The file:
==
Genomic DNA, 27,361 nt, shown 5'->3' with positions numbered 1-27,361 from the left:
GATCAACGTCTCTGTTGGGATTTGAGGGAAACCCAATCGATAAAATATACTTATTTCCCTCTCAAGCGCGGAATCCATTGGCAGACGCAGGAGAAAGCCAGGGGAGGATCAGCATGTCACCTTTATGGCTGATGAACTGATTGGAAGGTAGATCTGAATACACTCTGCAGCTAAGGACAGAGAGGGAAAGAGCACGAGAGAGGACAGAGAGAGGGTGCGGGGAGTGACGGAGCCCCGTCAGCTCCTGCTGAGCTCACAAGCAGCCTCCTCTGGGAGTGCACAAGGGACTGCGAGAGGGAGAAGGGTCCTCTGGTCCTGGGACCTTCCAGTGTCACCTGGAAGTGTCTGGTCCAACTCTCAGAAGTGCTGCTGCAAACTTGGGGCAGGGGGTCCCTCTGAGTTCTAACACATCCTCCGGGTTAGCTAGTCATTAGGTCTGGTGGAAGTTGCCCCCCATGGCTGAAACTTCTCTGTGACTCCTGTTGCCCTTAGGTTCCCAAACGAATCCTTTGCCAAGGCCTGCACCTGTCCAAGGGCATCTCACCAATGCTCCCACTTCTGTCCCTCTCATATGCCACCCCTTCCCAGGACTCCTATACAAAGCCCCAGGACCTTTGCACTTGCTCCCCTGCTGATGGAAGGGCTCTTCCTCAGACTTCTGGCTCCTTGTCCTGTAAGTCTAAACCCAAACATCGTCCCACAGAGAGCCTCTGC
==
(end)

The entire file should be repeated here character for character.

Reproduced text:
Genomic DNA, 27,361 nt, shown 5'->3' with positions numbered 1-27,361 from the left:
GATCAACGTCTCTGTTGGGATTTGAGGGAAACCCAATCGATAAAATATACTTATTTCCCTCTCAAGCGCGGAATCCATTGGCAGACGCAGGAGAAAGCCAGGGGAGGATCAGCATGTCACCTTTATGGCTGATGAACTGATTGGAAGGTAGATCTGAATACACTCTGCAGCTAAGGACAGAGAGGGAAAGAGCACGAGAGAGGACAGAGAGAGGGTGCGGGGAGTGACGGAGCCCCGTCAGCTCCTGCTGAGCTCACAAGCAGCCTCCTCTGGGAGTGCACAAGGGACTGCGAGAGGGAGAAGGGTCCTCTGGTCCTGGGACCTTCCAGTGTCACCTGGAAGTGTCTGGTCCAACTCTCAGAAGTGCTGCTGCAAACTTGGGGCAGGGGGTCCCTCTGAGTTCTAACACATCCTCCGGGTTAGCTAGTCATTAGGTCTGGTGGAAGTTGCCCCCCATGGCTGAAACTTCTCTGTGACTCCTGTTGCCCTTAGGTTCCCAAACGAATCCTTTGCCAAGGCCTGCACCTGTCCAAGGGCATCTCACCAATGCTCCCACTTCTGTCCCTCTCATATGCCACCCCTTCCCAGGACTCCTATACAAAGCCCCAGGACCTTTGCACTTGCTCCCCTGCTGATGGAAGGGCTCTTCCTCAGACTTCTGGCTCCTTGTCCTGTAAGTCTAAACCCAAACATCGTCCCACAGAGAGCCTCTGC